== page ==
3. Bobjazz from TO

    October 14, 2010 at 11:10 pm

    I think Eto’o is a far more talented striker than Millito and that’s why Barcelona is suffering today because of their mistake of trading Eto’o. Even though Mourinho new that Eto’o was a better striker than Millito, he also thought Eto’o had more skills and could help better in different positions than Millito would and so he decided to use Eto’o as Messi and use Millito as Eto’o and Millito scored 23 goals while Eto’o would have scored 32 goals because he trusted his defense.

  4. nfami chamberlin

    October 4, 2010 at 11:38 am

    bonjour samuel ,infatiguable combattant assassin des gardiens de buts pour quand ton prochain match au stade omnisport de Douala ta ville de residence ça nous manque beaucoup les match à douala ton public de coeur on ve te sentir en chaire et en sueur dans cette arene merci

  5. Niccolo

    July 30, 2010 at 9:21 am

    Hi Rami,

    I’ve always thought that Mourinho’s success is 50% motivation, 30% tactics, and 20% luck. Mourinho is a very lucky man and I remember many last minute goals from last season and even the one before, where Inter didn’t deserve to win.
    For me Benitez will be successful at Inter, he wants to improve what Mourinho did last season, not throw it away and start again. As for Eto’o, I’m not sure what to think, but I’m sure that in the end he will find a way to play where he scores goals along with Milito.

    • Rami S.

      July 31, 2010 at 1:25 am

      Hello Niccolo,

      You’ve touched upon a topic I am quite intrigued by and have debated for years now! Mourinho is a master motivator and great at getting the best out of his players but I believe he is not the best tactician out there. We are in full agreement there.

      I’d say luck (at 20%) is a fair assessment and I’d say all teams need luck (whether couple of calls their way or against the teams chasing them, a lucky goal, opposition facing unlucky injuries, etc…). I’d say motivation as tool by Mourinho would probably gather about 60% because the Portuguese is by far the best at motivating his players.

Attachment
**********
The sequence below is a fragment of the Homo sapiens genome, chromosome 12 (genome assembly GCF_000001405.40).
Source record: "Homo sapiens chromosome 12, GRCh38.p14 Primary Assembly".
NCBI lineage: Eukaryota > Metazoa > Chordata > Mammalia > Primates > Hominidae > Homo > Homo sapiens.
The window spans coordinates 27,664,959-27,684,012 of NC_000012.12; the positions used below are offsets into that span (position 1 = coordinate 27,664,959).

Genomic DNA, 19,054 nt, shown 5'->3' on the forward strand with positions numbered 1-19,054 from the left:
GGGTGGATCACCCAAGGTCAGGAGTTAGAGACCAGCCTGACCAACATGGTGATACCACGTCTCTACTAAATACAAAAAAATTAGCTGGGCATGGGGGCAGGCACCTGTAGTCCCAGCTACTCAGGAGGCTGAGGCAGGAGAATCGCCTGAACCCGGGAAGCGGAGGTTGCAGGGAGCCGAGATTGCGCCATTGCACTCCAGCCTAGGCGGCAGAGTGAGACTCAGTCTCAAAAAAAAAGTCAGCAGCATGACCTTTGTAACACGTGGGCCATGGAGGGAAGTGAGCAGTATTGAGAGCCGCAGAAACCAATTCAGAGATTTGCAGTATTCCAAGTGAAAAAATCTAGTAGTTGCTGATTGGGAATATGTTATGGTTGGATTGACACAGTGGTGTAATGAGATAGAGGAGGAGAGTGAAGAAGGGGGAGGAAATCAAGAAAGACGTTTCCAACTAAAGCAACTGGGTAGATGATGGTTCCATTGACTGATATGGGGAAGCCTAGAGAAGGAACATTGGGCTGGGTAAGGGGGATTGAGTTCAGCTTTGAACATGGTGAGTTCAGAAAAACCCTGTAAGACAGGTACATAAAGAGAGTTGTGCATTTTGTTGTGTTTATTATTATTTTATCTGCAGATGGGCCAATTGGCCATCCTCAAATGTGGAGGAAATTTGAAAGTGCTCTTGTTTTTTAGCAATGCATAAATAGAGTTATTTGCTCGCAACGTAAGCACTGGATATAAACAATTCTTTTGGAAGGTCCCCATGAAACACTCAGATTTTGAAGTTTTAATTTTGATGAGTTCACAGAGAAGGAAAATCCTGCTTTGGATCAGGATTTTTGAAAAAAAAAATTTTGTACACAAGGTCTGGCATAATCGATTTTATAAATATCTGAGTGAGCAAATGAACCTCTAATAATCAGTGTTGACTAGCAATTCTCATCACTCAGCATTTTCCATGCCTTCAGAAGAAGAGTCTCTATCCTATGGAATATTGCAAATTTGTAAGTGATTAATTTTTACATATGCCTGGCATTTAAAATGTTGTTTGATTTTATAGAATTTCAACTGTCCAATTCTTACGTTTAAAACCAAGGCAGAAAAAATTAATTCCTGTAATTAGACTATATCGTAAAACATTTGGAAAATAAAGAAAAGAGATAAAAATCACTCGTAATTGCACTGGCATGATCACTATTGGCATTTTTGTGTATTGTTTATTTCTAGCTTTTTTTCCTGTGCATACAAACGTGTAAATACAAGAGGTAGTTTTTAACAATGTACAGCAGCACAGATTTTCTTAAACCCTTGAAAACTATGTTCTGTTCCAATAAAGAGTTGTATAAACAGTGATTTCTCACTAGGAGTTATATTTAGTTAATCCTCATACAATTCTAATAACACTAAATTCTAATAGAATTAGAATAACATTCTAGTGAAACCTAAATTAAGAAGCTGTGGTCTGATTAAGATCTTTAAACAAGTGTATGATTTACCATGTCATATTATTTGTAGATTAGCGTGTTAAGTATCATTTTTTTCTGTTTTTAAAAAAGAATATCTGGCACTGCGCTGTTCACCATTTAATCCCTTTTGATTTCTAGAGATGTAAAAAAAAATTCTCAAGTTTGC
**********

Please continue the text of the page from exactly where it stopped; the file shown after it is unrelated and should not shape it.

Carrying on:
I’d put his tactics and choices at 20% only. He got lucky against some of the Serie A teams and Inter won a few games which should have ended in a tie. At the end, Inter deserved to win the title not because of their performances but because Roma threw away the title which brings another topic- that of Ranieri’s eternal destiny to finish second best.

      Going back to Mourinho, he was lucky to be at Chelsea at the right time and with a massive budget, then with Inter who have the best players and a huge budget and now Real Madrid who have some of the biggest stars in the game & rely on a big budget.

      I am not sure if you saw this piece I wrote a while back but we all know Mourinho is not just a master motivator but also a person who craves the attention of the media. Here’s the link and thankfully the majority have figured Mourinho’s manipulative skills out because there are still some considerable numbers who out him up amongst some of the all-time greats which is inaccurate:

  6. Rami S.

    July 28, 2010 at 2:53 pm

    Hi Niccolo,

    Many praise Mourinho’s tactics and his ability to manage players (and I don’t disagree with most of that), but he really did not invent a new system or create something original. He actually followed a mix of an Italian strategy along with some minor adjustments.

    Mourinho relies on a strong defensive unit + GK (Julio Cesar) and then makes sure he can win games even if by a score of 1-0. When he was in charge of Chelsea, they were not really entertaining and with Inter he was after the results as opposed to the attractive approach. Some used to mix both and win just like Barca do but not Mourinho.

    His style reminds me a bit of Arrigo Sacchi with Italy during the 1990s. In any case, I believe Eto’o will have more chances to score but the question is whether this will come at the expense of D. Milito scoring less. Last season, Diego was key to Inter’s treble as he scored against Siena in Serie A, Roma in Coppa Italia and had the double against Bayern Munich in the Champions League.

    This piece I wrote shows the majority believe D. Milito was crucial for the treble as the poll proves:

    As such, one wonders if more for Eto’o means less for Diego.